I've known the theory for some time now, about how to properly fit a border to a quilt top. And by "properly," I mean so that they're not wavy, but instead lie flat.
You take the vertical and horizontal measurements through the center of the quilt top - not the top, bottom, or sides.
That's because the edges get distorted. The closest measurement you will get to the "true" measure of the quilt top is through the center.
Once you have that exact measurement, you cut your borders that same exact length. You pin one of the borders to the quilt, with a pin in each end, and you find your centers and you pin all along the length of the edge, making the quilt edge fit the border. Sometimes this involves (gasp!) s t r e t c h i n g the quilt edge, sometimes it involves gathering it. Note: if there seems to be a lot of either, check your measurements again.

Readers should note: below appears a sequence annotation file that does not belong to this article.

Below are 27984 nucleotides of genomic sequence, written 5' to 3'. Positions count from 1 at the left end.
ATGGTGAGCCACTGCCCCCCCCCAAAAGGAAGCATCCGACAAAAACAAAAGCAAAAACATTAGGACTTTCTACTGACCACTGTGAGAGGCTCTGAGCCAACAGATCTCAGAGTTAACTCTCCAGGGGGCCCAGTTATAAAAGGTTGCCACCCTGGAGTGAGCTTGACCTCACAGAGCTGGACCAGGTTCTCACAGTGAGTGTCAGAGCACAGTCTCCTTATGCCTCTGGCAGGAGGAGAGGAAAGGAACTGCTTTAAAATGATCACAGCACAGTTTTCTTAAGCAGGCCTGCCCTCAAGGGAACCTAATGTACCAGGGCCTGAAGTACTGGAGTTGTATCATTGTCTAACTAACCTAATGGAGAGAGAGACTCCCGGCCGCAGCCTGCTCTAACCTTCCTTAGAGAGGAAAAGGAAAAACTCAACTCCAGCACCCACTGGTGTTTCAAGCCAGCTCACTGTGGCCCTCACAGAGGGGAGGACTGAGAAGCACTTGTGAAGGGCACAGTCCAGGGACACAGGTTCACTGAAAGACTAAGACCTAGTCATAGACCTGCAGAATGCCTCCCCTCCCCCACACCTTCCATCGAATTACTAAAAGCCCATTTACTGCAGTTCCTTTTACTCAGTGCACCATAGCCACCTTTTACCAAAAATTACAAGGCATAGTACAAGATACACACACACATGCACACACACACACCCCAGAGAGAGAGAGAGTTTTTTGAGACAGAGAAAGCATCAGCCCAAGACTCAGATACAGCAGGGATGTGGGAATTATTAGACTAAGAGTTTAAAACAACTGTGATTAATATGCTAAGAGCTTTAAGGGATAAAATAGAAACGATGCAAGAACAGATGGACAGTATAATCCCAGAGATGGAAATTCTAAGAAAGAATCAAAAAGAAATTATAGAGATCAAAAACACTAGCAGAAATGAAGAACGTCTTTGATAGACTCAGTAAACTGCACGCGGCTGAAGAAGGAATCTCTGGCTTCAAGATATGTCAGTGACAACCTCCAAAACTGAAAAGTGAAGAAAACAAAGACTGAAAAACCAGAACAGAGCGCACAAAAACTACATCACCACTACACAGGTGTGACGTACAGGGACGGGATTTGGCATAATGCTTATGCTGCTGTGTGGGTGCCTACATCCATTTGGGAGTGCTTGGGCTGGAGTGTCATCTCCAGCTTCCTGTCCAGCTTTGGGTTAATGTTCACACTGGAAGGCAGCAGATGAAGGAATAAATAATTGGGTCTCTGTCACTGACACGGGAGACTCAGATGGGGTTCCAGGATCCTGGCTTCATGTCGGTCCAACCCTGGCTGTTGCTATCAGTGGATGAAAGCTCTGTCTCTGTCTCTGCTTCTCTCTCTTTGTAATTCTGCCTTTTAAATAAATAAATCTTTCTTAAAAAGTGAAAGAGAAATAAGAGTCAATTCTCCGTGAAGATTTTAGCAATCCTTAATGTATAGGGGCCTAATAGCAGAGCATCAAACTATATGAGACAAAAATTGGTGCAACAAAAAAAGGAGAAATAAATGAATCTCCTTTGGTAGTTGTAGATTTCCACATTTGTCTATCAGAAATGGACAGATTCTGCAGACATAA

Today was the first time I had to wiggle the quilt to get it to fit the border - a testament, I guess, to either the care with which I had constructed previous quilts, or to the lack of care with which I constructed this one!
*Ahem. I digress!
If you don't do this process, you get borders that look like they're drunk, or you were, when you made them. The quilt never lies flat. And it's not actually that much more work to do properly. Yet I know quilters who routinely bypass this step, because they're in a hurry.
You can never be in a hurry when you're working on a quilt. Every skipped step will show, and you simply won't be as happy with the final result as you would have been had you done it "Comme il faut!" as they say here in Quebec! (the way it's supposed to be done.)
Anyway, I did it, and it worked, and my borders lie flat, and I'm happy as a clam!
Stop using your oven's self-cleaning feature
2 years ago